Authors are resisting AI, but they have an advantage: Readers form relationships with writers
The first waves of AI-generated text have writers and publishers reeling.
In the United States last week, the Authors Guild submitted an open letter to the chief executives of prominent AI companies, asking AI developers to obtain consent from, credit and fairly compensate authors. The letter was signed by more than 10,000 authors and their supporters, including James Patterson, Jennifer Egan, Jonathan Franzen and Margaret Atwood.
An Australian Society of Authors member survey conducted in May showed 74% of authors "expressed significant concern about the threat of generative AI tools to writing or illustrating professions." The society supports the demands of the Authors Guild letter, with Geraldine Brooks and Linda Jaivin among the Australian writers who have signed so far.
Given the initial flurry of excitement about ChatGPT, these concerns certainly seem reasonable.
Yet there is a long tradition of techno-gloom with regard to reading and writing: the internet, mass broadcast media, the novel form, the printing press, the act of writing itself. Every new technology brings concerns about how old media might be superseded, and the social and cultural implications of widespread uptake.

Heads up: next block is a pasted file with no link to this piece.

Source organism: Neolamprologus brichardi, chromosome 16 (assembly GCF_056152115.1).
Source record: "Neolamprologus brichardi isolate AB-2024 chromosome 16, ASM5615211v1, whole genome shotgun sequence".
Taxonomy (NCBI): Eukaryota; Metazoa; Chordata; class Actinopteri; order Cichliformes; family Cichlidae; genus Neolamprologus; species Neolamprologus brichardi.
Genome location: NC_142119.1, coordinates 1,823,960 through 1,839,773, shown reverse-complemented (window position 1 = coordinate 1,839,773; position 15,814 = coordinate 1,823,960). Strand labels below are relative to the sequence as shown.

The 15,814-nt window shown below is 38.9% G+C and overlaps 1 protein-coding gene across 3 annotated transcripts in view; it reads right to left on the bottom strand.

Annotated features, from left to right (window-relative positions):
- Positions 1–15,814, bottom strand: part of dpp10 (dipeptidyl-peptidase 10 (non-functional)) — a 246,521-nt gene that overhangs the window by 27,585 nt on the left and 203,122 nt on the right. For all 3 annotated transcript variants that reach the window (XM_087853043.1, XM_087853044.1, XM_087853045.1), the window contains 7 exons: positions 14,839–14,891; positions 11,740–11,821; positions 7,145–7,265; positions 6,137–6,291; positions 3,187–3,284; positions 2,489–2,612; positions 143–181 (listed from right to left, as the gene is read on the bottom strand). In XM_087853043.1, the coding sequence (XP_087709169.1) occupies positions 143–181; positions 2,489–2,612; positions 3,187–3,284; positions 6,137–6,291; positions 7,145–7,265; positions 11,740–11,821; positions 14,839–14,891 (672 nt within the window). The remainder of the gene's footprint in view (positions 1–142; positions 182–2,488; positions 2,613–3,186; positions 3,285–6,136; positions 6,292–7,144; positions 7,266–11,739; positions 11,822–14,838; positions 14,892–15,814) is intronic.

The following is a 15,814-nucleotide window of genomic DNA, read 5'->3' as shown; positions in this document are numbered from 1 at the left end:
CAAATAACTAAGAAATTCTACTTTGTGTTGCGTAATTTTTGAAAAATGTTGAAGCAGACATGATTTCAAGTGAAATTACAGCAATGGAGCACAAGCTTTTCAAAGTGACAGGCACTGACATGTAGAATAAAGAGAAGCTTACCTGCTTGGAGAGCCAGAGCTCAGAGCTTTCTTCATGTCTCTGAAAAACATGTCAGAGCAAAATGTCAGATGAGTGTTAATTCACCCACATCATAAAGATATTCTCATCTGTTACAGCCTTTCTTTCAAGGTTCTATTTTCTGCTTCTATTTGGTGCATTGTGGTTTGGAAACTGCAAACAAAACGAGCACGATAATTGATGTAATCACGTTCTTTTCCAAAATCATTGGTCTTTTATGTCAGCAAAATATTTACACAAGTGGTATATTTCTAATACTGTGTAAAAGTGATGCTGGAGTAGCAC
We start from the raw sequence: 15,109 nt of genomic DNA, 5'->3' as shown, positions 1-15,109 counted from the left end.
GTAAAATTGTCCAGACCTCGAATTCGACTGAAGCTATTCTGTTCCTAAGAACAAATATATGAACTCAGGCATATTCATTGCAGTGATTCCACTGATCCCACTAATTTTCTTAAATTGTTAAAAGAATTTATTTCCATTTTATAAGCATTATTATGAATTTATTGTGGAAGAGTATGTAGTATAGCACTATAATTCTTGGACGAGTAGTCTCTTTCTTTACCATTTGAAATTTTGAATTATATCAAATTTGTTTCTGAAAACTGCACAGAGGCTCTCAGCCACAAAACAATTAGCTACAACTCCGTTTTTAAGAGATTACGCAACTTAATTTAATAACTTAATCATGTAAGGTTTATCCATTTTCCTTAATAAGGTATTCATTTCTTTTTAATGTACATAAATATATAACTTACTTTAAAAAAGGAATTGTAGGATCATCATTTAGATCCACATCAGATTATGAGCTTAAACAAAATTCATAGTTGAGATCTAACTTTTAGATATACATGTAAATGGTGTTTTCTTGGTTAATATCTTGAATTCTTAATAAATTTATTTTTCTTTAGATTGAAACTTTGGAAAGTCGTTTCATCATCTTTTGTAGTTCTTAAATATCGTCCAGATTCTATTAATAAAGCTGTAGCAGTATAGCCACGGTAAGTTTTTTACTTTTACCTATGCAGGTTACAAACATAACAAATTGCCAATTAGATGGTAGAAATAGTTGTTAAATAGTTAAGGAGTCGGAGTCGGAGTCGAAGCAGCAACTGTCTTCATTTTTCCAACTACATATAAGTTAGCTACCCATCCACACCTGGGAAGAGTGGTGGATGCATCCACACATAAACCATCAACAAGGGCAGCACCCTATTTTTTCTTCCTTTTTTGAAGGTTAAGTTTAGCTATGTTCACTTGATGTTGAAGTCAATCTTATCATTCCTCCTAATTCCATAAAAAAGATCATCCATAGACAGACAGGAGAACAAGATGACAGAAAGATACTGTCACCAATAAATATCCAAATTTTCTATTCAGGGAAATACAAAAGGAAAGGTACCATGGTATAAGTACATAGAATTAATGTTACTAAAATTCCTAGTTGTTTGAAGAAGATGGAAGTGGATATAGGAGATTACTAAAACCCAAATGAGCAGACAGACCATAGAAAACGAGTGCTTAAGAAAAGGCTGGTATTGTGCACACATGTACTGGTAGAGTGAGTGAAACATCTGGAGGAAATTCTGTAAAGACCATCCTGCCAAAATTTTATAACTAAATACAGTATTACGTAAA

Unpacking these concerns often reveals as much about existing practices of writing and publishing as it does about the new technology.
How does AI work?
ChatGPT was made publicly available in November 2022. It is a "chatbot" style of artificial intelligence: an interface for prompting the large language model GPT-3 to generate text (hence the term "generative AI").
Models such as GPT-3 collate vast quantities of online writing: social media posts, conversations on forum sites like Reddit, blogs, website content, publicly available books and articles. Such models examine how text is constructed, and essentially calculate the statistical likelihood certain words will appear together.
When you interact with ChatGPT, you write a text prompt for it to create a piece of writing. It uses the GPT-3 probability model to predict a likely response to that prompt. In other words, generative AI creates a purely structural, probabilistic understanding of language and uses that to guess a plausible response.